8200-year growth history of a Lahontan-age lacustrine tufa deposit

Research output: Contribution to journalArticle

Abstract

Tufa domes and towers are common around the margins of Winnemucca Dry Lake, Nevada, USA, a desiccated sub-basin of pluvial Lake Lahontan. A 2·5 m diameter concentrically-layered tufa mound from the southern end of the playa was sampled along its growth axis to determine timing, rate and geochemical conditions of tufa growth. A radiocarbon-based age model indicates an 8200-year tufa depositional record that begins near the end of the Last Glacial Maximum (ca 23 400 cal yr bp) and concludes at the end of the most recent Lahontan highstand (ca 15 200 cal yr bp). Petrography, stable isotopes and major and minor elemental compositions are used to evaluate the rate and timing of tufa growth in the context of the depositional environment. The deposit built radially outward from a central nucleation point, with six decimetre-scale layers defined by variations in texture. Two distinct tufa types are observed: the inner section is composed of two layers of thinolite pseudomorphs after ikaite, with the innermost layer comprised of very small pseudomorphs (<0·25 cm) and an outer layer composed of larger, ca 3 cm long pseudomorphs, followed by a transitional layer where thinolite pseudomorphs grade into calcite fans. The outer section consists of three distinct layers of thrombolitic micrite with a branching mesofabric. The textural change occurred as lake levels began to rise towards the most recent Lahontan highstand interval and probably was prompted by warming of lake waters caused by increased groundwater flux during highstand lake levels. The Mg/Ca and Sr/Ca variations suggest a warming trend in the tufa growth environment and may also reflect increasing growth rates of tufa associated with increased fluxes of groundwater. This systematic study of tufa deposition indicates the importance of the hydrology of the lacustrine tufa system for reconstructing palaeoenvironmental records, and particularly the interaction of ground and surface waters.

Original languageEnglish (US)
JournalSedimentology
DOIs
StatePublished - Jan 1 2019

Fingerprint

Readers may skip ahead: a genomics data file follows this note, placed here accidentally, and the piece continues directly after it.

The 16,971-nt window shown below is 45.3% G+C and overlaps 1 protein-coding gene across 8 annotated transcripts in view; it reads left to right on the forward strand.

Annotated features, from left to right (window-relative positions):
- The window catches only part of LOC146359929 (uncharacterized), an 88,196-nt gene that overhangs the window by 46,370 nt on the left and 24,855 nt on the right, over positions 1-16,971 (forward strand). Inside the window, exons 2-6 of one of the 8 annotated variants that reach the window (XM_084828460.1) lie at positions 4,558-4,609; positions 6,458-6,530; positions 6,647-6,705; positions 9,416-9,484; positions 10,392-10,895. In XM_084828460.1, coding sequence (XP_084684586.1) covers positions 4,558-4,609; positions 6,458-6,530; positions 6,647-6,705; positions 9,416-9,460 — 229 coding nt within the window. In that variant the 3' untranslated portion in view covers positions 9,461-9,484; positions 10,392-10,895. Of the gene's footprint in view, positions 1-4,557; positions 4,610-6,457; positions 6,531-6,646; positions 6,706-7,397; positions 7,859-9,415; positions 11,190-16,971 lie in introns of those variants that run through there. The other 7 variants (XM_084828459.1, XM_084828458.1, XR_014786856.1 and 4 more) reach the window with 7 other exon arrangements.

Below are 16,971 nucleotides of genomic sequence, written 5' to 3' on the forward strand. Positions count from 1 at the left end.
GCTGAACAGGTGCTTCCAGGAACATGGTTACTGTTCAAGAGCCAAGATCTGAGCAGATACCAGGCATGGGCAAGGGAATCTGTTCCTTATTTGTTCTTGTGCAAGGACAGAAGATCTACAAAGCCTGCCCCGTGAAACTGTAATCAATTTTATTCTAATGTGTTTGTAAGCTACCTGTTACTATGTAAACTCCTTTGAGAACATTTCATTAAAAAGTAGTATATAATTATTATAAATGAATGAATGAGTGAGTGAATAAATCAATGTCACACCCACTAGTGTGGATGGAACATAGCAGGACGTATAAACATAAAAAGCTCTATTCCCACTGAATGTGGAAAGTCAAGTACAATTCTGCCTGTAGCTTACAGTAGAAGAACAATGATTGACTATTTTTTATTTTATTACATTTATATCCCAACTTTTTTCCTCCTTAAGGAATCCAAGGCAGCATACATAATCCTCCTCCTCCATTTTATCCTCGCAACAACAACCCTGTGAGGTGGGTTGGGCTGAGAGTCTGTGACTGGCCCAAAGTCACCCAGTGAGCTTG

tufa
history
highstand
lake level
groundwater
ikaite
warming
micrite
playa
lake
petrography
Last Glacial Maximum
depositional environment
nucleation
lake water
dome
hydrology
stable isotope
calcite
texture

Keywords

  • Lacustrine carbonates
  • Lake Lahontan
  • Pyramid Lake
  • thinolite
  • thrombolite
  • Winnemucca Dry Lake

ASJC Scopus subject areas

  • Geology
  • Stratigraphy

Cite this

8200-year growth history of a Lahontan-age lacustrine tufa deposit. / Demott, Laura M.; Scholz, Christopher A; Junium, Christopher K.

In: Sedimentology, 01.01.2019.

Research output: Contribution to journalArticle

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abstract = "Tufa domes and towers are common around the margins of Winnemucca Dry Lake, Nevada, USA, a desiccated sub-basin of pluvial Lake Lahontan. A 2·5 m diameter concentrically-layered tufa mound from the southern end of the playa was sampled along its growth axis to determine timing, rate and geochemical conditions of tufa growth. A radiocarbon-based age model indicates an 8200-year tufa depositional record that begins near the end of the Last Glacial Maximum (ca 23 400 cal yr bp) and concludes at the end of the most recent Lahontan highstand (ca 15 200 cal yr bp). Petrography, stable isotopes and major and minor elemental compositions are used to evaluate the rate and timing of tufa growth in the context of the depositional environment. The deposit built radially outward from a central nucleation point, with six decimetre-scale layers defined by variations in texture. Two distinct tufa types are observed: the inner section is composed of two layers of thinolite pseudomorphs after ikaite, with the innermost layer comprised of very small pseudomorphs (<0·25 cm) and an outer layer composed of larger, ca 3 cm long pseudomorphs, followed by a transitional layer where thinolite pseudomorphs grade into calcite fans. The outer section consists of three distinct layers of thrombolitic micrite with a branching mesofabric. The textural change occurred as lake levels began to rise towards the most recent Lahontan highstand interval and probably was prompted by warming of lake waters caused by increased groundwater flux during highstand lake levels. The Mg/Ca and Sr/Ca variations suggest a warming trend in the tufa growth environment and may also reflect increasing growth rates of tufa associated with increased fluxes of groundwater. This systematic study of tufa deposition indicates the importance of the hydrology of the lacustrine tufa system for reconstructing palaeoenvironmental records, and particularly the interaction of ground and surface waters.",
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